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Ari Schwartz

CDT Associate Director

e asc@cdt.org

p 202-637-9800

For Immediate Release
January 25, 2007

Contact:
David McGuire
(202) 637-9800 x106

Anti-Spyware Coalition Finalizes Best Practices, Conflicts Resolution Documents

WASHINGTON -- The Anti-Spyware Coalition (ASC) today finalized its landmark "best practices" for the anti-spyware community. The document provides a critical tool to consumers and software developers -- illustrating the process by which software can be identified as "unwanted."

ASC published a draft version of the best practices document for comment at the end of January. The version issued today reflects numerous refinements made after the comment period ended on Feb. 26. ASC also today released the finalized version of its Conflict Identification and Resolution Process, which establishes a routine methodology for resolving software conflicts between anti-spyware tools. Both documents are available here http://www.antispywarecoalition.org/documents/.

"The best practices are the culmination of an incredible amount of effort and dedication on the part of ASC's diverse membership," said Ari Schwartz, deputy director of the Center for Democracy & Technology and coordinator of the ASC. "This document will serve as a vital tool for anti spyware companies, consumers and software publishers worldwide."

"Best Practices: Guidelines to Consider in the Evaluation of Potentially Unwanted Technologies" details the process by which anti-spyware companies review software applications identifying behaviors which raise red flags as well as behaviors that help to mitigate concerns by providing real value to users. It relies heavily on the ASC's own spyware "definitions" document and its Risk-Model Description, which helped to establish a common understanding of spyware and how it is classified.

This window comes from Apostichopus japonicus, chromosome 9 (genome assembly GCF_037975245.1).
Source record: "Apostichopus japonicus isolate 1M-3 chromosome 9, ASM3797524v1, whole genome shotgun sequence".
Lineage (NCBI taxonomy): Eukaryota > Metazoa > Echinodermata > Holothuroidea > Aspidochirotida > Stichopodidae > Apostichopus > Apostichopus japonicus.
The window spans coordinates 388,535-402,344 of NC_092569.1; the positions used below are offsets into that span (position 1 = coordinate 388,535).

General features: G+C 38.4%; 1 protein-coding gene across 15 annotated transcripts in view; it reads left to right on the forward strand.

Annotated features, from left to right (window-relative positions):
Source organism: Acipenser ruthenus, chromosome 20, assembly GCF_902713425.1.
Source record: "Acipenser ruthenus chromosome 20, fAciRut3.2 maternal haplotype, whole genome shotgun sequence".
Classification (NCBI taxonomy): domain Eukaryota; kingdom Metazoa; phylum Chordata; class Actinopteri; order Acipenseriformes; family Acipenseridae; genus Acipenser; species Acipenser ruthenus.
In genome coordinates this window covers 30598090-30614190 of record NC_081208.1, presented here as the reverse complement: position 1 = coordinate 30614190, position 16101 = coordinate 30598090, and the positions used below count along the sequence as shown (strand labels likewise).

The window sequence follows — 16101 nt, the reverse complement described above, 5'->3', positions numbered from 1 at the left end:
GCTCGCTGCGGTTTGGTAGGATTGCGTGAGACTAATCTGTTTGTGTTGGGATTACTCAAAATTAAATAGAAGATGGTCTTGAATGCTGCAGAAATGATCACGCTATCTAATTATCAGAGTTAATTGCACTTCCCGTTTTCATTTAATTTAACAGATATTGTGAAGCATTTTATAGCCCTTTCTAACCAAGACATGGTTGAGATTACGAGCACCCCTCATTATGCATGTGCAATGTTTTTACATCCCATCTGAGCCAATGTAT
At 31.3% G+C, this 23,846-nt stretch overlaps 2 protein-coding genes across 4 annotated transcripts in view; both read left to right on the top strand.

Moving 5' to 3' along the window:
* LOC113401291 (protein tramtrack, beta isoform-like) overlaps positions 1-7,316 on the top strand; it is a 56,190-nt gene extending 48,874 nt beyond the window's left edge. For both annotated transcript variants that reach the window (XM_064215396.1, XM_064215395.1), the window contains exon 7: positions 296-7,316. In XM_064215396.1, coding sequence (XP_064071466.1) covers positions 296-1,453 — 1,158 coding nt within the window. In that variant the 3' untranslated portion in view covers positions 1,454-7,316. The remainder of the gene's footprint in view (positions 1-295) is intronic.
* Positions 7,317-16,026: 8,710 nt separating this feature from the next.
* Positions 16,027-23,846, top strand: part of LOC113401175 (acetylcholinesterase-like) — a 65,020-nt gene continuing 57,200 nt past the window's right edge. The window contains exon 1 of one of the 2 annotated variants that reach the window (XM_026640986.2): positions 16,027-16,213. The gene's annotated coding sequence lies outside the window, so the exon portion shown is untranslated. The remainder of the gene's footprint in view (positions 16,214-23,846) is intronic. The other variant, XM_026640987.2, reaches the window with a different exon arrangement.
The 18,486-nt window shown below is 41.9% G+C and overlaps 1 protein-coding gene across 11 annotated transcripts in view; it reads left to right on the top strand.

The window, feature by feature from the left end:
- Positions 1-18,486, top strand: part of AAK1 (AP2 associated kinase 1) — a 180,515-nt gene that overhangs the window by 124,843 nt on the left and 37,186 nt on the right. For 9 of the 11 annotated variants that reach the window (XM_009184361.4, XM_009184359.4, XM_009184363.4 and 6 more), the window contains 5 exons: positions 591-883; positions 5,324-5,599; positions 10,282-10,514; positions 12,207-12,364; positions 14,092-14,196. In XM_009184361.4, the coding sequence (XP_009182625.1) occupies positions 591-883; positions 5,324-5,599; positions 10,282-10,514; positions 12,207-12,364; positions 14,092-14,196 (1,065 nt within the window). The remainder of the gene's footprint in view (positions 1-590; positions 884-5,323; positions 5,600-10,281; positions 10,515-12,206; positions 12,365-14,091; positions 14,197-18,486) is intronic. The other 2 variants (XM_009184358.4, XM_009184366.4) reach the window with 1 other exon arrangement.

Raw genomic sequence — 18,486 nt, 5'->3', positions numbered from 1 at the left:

The "Conflict Identification and Resolution Process" highlights possible ways in which anti-spyware tools may conflict with one another and offers clear steps to resolve those conflicts. In addition to allowing for better, more structured interactions between developers, the resolution process will also provide a level of transparency to consumers who may be affected by such conflicts.

About the Anti-Spyware Coalition: The ASC is a group dedicated to building a consensus about definitions and best practices in the debate surrounding spyware and other potentially unwanted technologies. Composed of companies that provide anti-spyware solutions, academics, and consumer groups, the ASC seeks to bring together a diverse array of perspective on the problem of controlling spyware and other potentially unwanted technologies.

 
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